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Minamata Convention’s entry into force to curtail global mercury crisis, say groups

The entry into force of the Minamata Convention on Mercury on Wednesday, August 16, 2017 establishes the first new multilateral environmental agreement in over a decade, according to the Zero Mercury Working Group and SRADev Nigeria.

Leslie Adogame of SRADev Nigeria

The groups, who claim that they had been calling for a legally binding treaty for over a decade, have welcomed the new protocol.

“While there are alternatives to mercury, there are no alternatives to global cooperation,” says Michael Bender, coordinator of the Zero Mercury Working Group.

“Mercury respects no boundaries and exposes people everywhere,” notes Leslie Adogame, Executive Director of SRADev Nigeria. “Only a global pact can curtail this dangerous neurotoxin.”

In October 2013, the convention text was adopted and signed by 128 countries, but would not take legal effect until at least 50 countries had ratified it formally. The milestone was reached in May, 2017, and the convention eventually entered into force on August 16.

“We are now on the right track line,” states Elena Lymberidi-Settimo, Project Manager, European Environmental Bureau and ZMWG Co-coordinator. “Over time, the Convention is expected to provide the necessary technical and financial resources to reduce exposure risks worldwide. Governments must therefore move swiftly towards efficient implementation of the Treaty’s provisions.”

Seventy-four countries have so far ratified the Convention – excluding Nigeria.

“On one hand we are elated that the global Convention has finally come to effect but, on the other hand, we feel disappointed that Nigeria is seating on the fence. Ratification is about ‘acceptance’ and commitment to the Convention,” laments Adogame.

He adds: “For us who have been promoting national action since the inception of the process, it is really a shame that Nigeria is not joining the League of Nations to COP1 as a ‘Party’ to the Convention, rather as an ‘Observer’. It is unacceptable that while many African countries ‘blazed the trail’ to ratify, we simply lagged behind after four years of signing the Convention in 2013, whereas the Federal Executive Council (FEC) gave its approval as far back as April, 2017. The implication is that Nigeria will not be able to derive technical and financial support it could otherwise gain.”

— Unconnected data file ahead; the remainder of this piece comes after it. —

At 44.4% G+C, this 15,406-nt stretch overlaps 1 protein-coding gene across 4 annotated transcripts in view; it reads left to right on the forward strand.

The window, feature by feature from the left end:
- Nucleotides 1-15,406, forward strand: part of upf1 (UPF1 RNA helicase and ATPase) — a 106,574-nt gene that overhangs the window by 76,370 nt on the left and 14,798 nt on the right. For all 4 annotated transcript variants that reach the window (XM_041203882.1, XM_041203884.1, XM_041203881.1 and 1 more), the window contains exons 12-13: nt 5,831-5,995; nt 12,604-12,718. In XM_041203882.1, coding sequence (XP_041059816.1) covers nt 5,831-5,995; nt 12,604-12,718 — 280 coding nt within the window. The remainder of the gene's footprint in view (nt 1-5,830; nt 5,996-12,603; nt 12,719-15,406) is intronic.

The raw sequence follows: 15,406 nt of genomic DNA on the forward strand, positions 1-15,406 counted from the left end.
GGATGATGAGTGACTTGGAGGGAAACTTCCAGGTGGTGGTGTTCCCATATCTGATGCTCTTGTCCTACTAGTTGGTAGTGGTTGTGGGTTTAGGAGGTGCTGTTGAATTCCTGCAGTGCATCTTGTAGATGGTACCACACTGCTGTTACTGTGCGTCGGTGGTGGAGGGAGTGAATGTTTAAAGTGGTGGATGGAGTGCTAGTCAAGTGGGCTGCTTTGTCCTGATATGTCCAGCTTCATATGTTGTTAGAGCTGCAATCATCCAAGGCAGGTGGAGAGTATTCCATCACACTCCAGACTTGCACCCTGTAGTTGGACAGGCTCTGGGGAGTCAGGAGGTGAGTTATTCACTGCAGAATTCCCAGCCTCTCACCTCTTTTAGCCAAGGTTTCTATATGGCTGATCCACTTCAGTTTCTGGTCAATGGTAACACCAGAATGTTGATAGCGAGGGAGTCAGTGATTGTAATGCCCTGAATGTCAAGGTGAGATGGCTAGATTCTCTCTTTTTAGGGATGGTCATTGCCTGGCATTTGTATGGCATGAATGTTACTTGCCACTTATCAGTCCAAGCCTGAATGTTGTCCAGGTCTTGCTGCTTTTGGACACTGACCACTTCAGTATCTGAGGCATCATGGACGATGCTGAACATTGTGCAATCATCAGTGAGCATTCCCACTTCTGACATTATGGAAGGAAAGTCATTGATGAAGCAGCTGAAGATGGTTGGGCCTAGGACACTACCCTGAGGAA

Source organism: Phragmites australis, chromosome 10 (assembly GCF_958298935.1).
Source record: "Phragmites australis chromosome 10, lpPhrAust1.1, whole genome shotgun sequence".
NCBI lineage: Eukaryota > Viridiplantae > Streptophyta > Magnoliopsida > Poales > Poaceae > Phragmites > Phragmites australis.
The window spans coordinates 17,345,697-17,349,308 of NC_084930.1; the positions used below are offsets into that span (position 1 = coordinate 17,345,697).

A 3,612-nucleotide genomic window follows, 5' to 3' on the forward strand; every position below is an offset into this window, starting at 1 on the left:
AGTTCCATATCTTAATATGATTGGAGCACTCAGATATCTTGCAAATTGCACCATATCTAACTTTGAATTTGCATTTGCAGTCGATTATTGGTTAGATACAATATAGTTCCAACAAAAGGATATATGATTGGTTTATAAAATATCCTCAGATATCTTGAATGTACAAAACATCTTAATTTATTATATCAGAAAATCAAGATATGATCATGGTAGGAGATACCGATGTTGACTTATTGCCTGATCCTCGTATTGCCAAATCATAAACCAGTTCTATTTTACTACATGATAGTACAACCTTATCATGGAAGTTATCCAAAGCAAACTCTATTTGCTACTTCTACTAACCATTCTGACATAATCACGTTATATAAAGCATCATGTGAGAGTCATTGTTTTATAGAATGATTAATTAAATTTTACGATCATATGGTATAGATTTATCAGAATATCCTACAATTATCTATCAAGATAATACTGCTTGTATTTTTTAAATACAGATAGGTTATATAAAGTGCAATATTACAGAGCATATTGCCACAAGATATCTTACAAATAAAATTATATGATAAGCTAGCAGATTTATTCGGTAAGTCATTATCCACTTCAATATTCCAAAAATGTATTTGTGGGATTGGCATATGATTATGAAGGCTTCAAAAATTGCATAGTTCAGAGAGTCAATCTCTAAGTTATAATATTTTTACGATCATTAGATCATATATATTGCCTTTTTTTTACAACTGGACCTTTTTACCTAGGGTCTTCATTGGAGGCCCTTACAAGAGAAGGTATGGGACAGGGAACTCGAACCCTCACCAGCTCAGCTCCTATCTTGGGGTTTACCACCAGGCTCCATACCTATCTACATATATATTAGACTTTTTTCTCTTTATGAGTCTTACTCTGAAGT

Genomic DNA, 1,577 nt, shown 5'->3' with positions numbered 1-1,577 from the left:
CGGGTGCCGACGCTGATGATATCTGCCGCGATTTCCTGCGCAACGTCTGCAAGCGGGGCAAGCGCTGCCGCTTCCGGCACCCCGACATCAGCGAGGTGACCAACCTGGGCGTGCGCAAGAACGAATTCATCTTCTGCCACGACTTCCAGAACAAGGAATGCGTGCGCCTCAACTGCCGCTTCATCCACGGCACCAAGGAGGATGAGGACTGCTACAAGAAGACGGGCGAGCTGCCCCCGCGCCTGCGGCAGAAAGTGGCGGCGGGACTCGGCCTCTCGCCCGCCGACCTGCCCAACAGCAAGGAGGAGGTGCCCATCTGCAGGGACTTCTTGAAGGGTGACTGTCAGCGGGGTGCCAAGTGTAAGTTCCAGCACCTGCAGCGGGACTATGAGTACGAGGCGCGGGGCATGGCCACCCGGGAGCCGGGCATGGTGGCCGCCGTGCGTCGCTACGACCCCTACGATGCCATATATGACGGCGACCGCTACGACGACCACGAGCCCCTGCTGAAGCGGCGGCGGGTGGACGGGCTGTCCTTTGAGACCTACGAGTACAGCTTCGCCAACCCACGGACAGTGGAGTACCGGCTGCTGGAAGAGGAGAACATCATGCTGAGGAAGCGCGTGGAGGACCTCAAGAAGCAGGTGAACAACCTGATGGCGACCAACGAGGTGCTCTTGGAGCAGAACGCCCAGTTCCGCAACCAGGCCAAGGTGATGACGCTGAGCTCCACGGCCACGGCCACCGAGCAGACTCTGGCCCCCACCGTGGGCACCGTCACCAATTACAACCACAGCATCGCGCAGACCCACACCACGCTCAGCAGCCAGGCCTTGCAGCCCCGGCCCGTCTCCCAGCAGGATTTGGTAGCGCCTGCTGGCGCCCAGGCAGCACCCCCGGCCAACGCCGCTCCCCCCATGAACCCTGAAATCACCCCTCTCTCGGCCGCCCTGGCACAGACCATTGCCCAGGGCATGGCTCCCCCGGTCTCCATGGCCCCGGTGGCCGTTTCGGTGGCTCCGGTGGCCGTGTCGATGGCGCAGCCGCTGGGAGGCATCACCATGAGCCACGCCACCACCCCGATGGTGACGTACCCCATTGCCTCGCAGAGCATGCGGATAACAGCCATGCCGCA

The aim of the Convention is “to protect the human health and the environment” from mercury releases.

The treaty holds critical obligations for Parties to ban new primary mercury mines while phasing out existing ones and also includes a ban on many common products and processes using mercury, measures to control releases, and a requirement for national plans to reduce mercury in artisanal and small-scale gold mining. In addition, it seeks to reduce trade, promote sound storage of mercury and its disposal, address contaminated sites and reduce exposure from this dangerous neurotoxin.

The First Conference of the Parties (COP1) will take place from September 24 to 29, 2017 in Geneva, Switzerland. Over 1,000 delegates and around 50 ministers are expected to assemble in Geneva to celebrate and lay the groundwork for the treaty’s overall effectiveness.

The Conference will culminate in a High-Level Segment (on September 28 and 29, 2017) hosted by the President of Switzerland, entitled “Make Mercury History”, to celebrate the commitment of the international community to the Minamata Convention. It will be preceded on Saturday 23 and Sunday 24 September by preparatory meetings, including regional and Bureau meetings.

The Minamata Convention joins three other UN conventions seeking to reduce impacts from chemicals and waste – the Basel, Rotterdam and Stockholm Conventions.

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